Marathon Oil (NYSE:MRO) is currently the most widely held oil stock on popular trading app Robinhood. More than 190,000 traders own shares, putting it ahead of well-known peers like energy behemoth ExxonMobil. Fueling the company's popularity among the service's traders are its low-priced stock -- shares currently fetch less than $6 apiece -- and its upside potential if crude prices head higher. 

The company highlighted that potential in its second-quarter earnings report Wednesday, where it detailed its current cash flow breakeven levels for the balance of this year and 2021. Those numbers are well below where oil is trading now, which suggests Marathon is in position to produce a gusher of cash in the coming year.

An oil pump with the sun bursting behind it.

Image source: Getty Images.

Drilling down into the report

There's no way to sugar coat things. Marathon's second-quarter numbers weren't pretty. The company posted an adjusted loss of $477 million as its production declined by 5% year over year. It only generated $9 million in net cash from operations, which didn't come close to covering the $137 million it spent on capital projects. 

The culprit, of course, was lower oil prices -- crude crashed during the first quarter, bottomed out in late April, and remained low despite a rebound through the rest of the second quarter. Overall, Marathon realized an average of just $21.65 per barrel for its oil in the U.S., down 51% from the first quarter and 63% from the prior-year period. That forced the company to shut-in some of its wells during Q2 because it was cheaper to turn off the pumps than to have them continue producing.

However, the company made several other moves during the period that put it in a better position for the future. These included suspending its dividend, reducing capital expenses, and becoming even more efficient. The company also lowered its operating expenses, which pushed its U.S. unit production costs down to $4.09 per barrel of oil equivalent. That's its lowest level for that metric since the company spun off its refining and midstream assets in 2011. This all significantly reduced Marathon's cost structure, putting it in a better position to operate in a low-oil-price environment.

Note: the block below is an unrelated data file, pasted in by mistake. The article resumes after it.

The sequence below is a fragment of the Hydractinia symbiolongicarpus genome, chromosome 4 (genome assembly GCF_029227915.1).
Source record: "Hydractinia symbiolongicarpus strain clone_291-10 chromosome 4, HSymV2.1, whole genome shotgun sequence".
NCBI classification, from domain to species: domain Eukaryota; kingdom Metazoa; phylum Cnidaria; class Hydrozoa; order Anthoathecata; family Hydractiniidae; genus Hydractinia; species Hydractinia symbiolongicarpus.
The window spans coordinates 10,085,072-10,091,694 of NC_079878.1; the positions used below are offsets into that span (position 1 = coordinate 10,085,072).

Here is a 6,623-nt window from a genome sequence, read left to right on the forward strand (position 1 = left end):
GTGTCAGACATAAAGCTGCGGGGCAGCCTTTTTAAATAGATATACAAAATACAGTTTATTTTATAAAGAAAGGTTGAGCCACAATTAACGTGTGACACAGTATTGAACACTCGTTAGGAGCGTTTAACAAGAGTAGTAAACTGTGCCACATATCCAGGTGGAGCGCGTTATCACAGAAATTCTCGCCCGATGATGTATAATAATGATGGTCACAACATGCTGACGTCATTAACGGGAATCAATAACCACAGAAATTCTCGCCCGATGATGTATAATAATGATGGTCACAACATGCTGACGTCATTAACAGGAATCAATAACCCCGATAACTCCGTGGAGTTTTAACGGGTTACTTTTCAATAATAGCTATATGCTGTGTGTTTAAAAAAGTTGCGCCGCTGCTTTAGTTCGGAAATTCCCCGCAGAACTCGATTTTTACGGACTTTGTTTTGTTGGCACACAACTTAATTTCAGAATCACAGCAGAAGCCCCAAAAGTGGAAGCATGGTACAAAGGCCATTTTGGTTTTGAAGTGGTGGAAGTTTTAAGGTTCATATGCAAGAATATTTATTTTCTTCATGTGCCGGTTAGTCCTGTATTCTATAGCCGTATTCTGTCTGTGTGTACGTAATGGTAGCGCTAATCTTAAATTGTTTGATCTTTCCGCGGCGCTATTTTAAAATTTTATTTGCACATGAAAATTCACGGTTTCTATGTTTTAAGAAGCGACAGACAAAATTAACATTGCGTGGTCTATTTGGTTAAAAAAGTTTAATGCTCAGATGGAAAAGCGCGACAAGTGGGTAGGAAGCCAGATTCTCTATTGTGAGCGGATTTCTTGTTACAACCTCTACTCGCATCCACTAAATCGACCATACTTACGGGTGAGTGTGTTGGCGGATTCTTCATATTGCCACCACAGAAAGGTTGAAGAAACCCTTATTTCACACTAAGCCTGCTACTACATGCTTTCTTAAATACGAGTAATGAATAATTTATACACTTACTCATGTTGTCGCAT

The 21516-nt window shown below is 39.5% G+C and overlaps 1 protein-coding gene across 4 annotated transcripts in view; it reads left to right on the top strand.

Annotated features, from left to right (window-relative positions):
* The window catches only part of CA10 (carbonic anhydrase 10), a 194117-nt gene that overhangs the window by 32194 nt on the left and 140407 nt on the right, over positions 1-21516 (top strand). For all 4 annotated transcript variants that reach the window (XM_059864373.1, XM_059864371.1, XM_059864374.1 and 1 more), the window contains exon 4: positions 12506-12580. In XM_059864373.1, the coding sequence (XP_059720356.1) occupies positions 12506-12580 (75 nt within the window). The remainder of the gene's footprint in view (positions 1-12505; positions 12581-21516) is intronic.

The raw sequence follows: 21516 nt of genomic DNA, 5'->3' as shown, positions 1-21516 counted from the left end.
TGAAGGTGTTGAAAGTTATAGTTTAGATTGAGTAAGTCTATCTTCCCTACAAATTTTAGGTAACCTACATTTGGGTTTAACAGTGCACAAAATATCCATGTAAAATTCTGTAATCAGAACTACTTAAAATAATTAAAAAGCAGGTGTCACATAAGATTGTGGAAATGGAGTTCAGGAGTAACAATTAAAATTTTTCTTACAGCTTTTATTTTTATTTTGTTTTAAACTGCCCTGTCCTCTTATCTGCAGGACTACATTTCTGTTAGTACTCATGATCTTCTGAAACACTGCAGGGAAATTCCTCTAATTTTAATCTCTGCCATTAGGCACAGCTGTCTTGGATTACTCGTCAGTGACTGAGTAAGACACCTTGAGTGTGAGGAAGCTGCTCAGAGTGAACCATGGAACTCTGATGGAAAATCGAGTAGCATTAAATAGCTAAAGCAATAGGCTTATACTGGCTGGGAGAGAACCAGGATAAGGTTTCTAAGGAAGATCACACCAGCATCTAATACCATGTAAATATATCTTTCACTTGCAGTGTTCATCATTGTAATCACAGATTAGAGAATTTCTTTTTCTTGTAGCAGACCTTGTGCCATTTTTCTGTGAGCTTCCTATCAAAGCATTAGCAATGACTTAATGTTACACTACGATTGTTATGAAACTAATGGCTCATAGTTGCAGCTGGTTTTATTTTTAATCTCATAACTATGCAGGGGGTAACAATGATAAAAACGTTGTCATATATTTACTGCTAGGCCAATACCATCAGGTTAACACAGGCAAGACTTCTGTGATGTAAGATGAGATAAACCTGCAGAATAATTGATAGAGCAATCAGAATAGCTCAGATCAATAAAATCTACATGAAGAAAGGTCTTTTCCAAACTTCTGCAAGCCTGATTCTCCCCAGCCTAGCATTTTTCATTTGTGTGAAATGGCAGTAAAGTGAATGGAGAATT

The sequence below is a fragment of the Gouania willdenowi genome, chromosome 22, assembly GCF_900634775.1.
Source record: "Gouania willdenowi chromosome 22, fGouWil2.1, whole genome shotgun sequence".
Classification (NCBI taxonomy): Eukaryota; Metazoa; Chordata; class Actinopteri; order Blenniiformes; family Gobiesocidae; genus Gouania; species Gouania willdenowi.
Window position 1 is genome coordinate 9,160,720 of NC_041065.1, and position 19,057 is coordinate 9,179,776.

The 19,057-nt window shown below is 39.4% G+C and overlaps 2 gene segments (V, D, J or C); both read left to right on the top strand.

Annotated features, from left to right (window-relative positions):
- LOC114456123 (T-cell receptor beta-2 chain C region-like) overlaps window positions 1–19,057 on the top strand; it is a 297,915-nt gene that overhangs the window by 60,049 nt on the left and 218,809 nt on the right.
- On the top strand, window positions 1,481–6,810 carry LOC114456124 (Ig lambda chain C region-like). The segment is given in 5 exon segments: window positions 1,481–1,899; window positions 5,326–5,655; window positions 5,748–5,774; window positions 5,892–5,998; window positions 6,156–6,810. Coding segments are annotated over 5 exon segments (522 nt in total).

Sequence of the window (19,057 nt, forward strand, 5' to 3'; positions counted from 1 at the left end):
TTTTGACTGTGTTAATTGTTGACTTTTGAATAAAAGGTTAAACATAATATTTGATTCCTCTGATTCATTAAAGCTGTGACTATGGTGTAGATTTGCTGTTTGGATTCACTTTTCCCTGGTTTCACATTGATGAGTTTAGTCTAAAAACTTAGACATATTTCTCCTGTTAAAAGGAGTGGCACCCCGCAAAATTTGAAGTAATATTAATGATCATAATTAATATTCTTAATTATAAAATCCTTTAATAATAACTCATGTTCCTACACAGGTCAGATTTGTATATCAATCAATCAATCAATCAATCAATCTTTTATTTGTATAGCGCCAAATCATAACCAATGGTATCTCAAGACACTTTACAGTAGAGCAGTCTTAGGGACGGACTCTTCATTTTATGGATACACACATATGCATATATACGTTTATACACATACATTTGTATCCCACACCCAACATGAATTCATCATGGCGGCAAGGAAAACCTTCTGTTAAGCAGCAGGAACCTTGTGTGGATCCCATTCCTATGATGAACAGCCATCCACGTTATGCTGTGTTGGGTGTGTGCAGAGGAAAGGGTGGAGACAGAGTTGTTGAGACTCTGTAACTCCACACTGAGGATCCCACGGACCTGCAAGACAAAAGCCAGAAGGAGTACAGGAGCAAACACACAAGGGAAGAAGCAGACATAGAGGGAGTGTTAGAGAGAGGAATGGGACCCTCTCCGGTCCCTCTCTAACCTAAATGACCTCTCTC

A look at what's ahead for Marathon Oil

Marathon currently estimates that it only needs the price of U.S. benchmark West Texas Intermediate (WTI) crude to be in the low $30s to support its current operations during the second half of this year. With WTI recently around $42 a barrel, Marathon is on track to generate free cash flow in the back half of this year. Meanwhile, the company believes it can produce enough cash at $35 a barrel in 2021 to maintain its year-end 2020 production rate throughout next year. While no one knows where prices will be next year, the oil futures market currently forecasts a $44 per barrel price for WTI next May. If that turns out to be accurate, Marathon should generate lots of free cash in the coming months. 

Marathon is already well-positioned when it comes to cash on hand, with the tally on its balance sheet rising to $611 million as of early July after it received a tax refund. With its business on track to produce free cash over the next few quarters at current oil prices, that number could keep rising.

Marathon has lots of options when it comes to what to do with these funds. It could invest in expanding its operations by drilling more wells or acquiring producing wells and drillable land. It could also pay down debt -- it had $5.5 billion outstanding at the end of June -- though none of it matures until 2022. Finally, it could start returning cash to investors again by reinstating the dividend and restarting its share repurchase program. With its stock price down by about 58% year to date, a buyback could retire a significant number of shares, which could boost the price. 

Loads of upside potential if oil prices cooperate

Marathon Oil spent much of the second quarter resetting its business to run on much lower oil prices. Because of that, it can generate free cash during the second half of 2020 if oil prices stay above the low $30s. That puts it on track to cash in, since WTI crude is currently in the low $40s. That gusher of cash has the potential to fuel a rally in the share price, especially if Marathon uses some of this money to buy back its beaten-down stock.

This article represents the opinion of the writer, who may disagree with the “official” recommendation position of a Motley Fool premium advisory service. We’re motley! Questioning an investing thesis -- even one of our own -- helps us all think critically about investing and make decisions that help us become smarter, happier, and richer.